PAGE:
The Times 29 March 2007
The National Gallery could be forced to surrender one of its most popular paintings after claims that it was looted by the Nazis.
An international search has been launched for the Jewish family from whom the valuable painting may have been plundered by one of Hitler’s top commanders during the Second World War.
The work, Cupid Complaining to Venus, by Lucas Cranach the Elder, was purchased by the National Gallery in New York for £34,000 in 1963.
While it has soared in value and is now worth millions of pounds, the gallery has added it to a list of works with “incomplete provenance”. It is appealing for information about who the real owners may have been.
The move was prompted by claims that the painting was looted by the Nazis and then grabbed by Patricia Lochridge Hartwell, a war correspondent for Women’s Home Companion magazine in 1945.
Miss Hartwell, who was with the Screaming Eagles in Germany after the Omaha Beach landing, is believed to have taken the painting when she was given control of Hitler’s former residence at Berchtesgaden for a day by a colonel.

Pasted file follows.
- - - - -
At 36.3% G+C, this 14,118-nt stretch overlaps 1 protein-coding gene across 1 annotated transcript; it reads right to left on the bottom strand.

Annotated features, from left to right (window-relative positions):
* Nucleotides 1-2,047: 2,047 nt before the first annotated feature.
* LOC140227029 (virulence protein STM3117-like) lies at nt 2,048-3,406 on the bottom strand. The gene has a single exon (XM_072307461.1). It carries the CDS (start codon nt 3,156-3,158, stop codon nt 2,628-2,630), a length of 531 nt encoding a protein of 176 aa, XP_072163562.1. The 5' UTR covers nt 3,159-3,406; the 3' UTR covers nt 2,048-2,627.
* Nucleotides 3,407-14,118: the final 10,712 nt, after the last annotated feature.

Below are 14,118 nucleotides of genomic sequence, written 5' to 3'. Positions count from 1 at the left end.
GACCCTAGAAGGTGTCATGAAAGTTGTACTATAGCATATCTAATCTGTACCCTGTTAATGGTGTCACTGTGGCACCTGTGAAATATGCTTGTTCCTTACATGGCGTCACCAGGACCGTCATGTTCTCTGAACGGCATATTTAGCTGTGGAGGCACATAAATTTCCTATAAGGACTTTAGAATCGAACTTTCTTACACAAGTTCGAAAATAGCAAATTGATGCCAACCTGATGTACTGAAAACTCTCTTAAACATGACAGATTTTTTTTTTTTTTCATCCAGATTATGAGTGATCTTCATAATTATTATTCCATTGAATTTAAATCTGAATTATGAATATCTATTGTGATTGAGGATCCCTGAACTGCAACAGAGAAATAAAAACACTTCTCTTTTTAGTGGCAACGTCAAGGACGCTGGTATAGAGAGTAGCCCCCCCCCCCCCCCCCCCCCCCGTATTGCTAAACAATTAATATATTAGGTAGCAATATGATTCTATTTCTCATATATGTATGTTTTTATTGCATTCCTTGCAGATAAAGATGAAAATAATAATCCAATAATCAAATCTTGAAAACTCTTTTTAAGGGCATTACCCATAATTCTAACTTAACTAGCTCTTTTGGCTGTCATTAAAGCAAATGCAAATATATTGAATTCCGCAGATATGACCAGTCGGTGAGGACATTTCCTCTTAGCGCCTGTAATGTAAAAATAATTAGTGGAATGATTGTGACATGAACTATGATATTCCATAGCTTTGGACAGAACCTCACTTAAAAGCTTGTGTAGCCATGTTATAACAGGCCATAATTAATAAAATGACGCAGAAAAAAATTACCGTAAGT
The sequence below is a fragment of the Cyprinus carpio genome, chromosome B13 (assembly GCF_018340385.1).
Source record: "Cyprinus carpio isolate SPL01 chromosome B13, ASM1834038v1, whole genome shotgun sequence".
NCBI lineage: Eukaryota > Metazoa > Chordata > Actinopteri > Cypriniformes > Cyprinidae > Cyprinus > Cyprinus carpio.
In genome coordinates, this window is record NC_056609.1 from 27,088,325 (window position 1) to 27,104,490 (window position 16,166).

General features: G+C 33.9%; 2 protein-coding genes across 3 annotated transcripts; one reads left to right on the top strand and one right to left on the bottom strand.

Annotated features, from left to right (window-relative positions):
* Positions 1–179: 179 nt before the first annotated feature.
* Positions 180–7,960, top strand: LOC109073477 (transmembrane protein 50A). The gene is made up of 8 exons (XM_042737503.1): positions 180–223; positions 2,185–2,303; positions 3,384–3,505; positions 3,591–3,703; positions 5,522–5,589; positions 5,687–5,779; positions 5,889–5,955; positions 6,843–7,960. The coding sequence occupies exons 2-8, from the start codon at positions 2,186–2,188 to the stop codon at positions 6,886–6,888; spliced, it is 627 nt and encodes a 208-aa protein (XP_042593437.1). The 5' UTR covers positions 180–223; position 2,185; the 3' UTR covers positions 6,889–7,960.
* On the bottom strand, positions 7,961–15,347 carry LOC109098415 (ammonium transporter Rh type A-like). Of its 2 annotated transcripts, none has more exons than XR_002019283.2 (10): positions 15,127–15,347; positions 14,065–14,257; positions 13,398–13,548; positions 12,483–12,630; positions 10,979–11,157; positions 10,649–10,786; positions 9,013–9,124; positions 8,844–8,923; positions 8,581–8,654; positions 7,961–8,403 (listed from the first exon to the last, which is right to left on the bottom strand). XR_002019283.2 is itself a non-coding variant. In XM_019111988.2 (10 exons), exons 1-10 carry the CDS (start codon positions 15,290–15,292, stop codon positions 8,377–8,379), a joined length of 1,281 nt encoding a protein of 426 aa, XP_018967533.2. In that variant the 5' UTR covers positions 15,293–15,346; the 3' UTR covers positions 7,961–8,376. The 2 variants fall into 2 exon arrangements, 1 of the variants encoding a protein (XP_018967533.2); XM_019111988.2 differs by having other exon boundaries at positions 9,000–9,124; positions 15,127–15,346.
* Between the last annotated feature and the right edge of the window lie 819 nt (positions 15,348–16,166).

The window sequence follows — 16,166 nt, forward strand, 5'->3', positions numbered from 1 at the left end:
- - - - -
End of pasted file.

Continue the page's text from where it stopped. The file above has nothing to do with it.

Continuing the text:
Her son, Jay Hartwell, told The Art Newspaper that his mother was told that she could help herself from a warehouse which contained a hoard of art plundered by Hermann Goering, head of the Luftwaffe and a chief member of the Nazi party.
Because he was a German artist, Cranach’s works were prized by Goering as he plundered his way across Europe.Much of Goering’s hoard, including works by Rembrandt, Rubens and Canaletto, was taken to Berchtesgaden by fleeing Nazis before the Americans got there.
Hartwell, of Texan origin and who died in 1998, once wrote that she was responsible for stolen art worth $100 million when she controlled the residence. As well as taking the Cranach, she was also said to have had one of Goering’s military sashes turned into a hat and handbag.
The Cranach was painted in about 1525, and depicts Cupid complaining to Venus about being stung by bees while stealing a honeycomb. The painting illustrates the moral that “life’s pleasure is mixed with pain”.
Records show that the painting once belonged to Emil Goldschmdt, a Frankfurt collector, and was sold by a Berlin auctioneer in 1909. It is thought the painting belonged to a Jewish family but was then taken by the Nazis. If they or their descendants are traced, they would be able to make a multimillion-pound compensation claim. http://www.timesonline.co.uk/tol/news/uk/article1583343.ece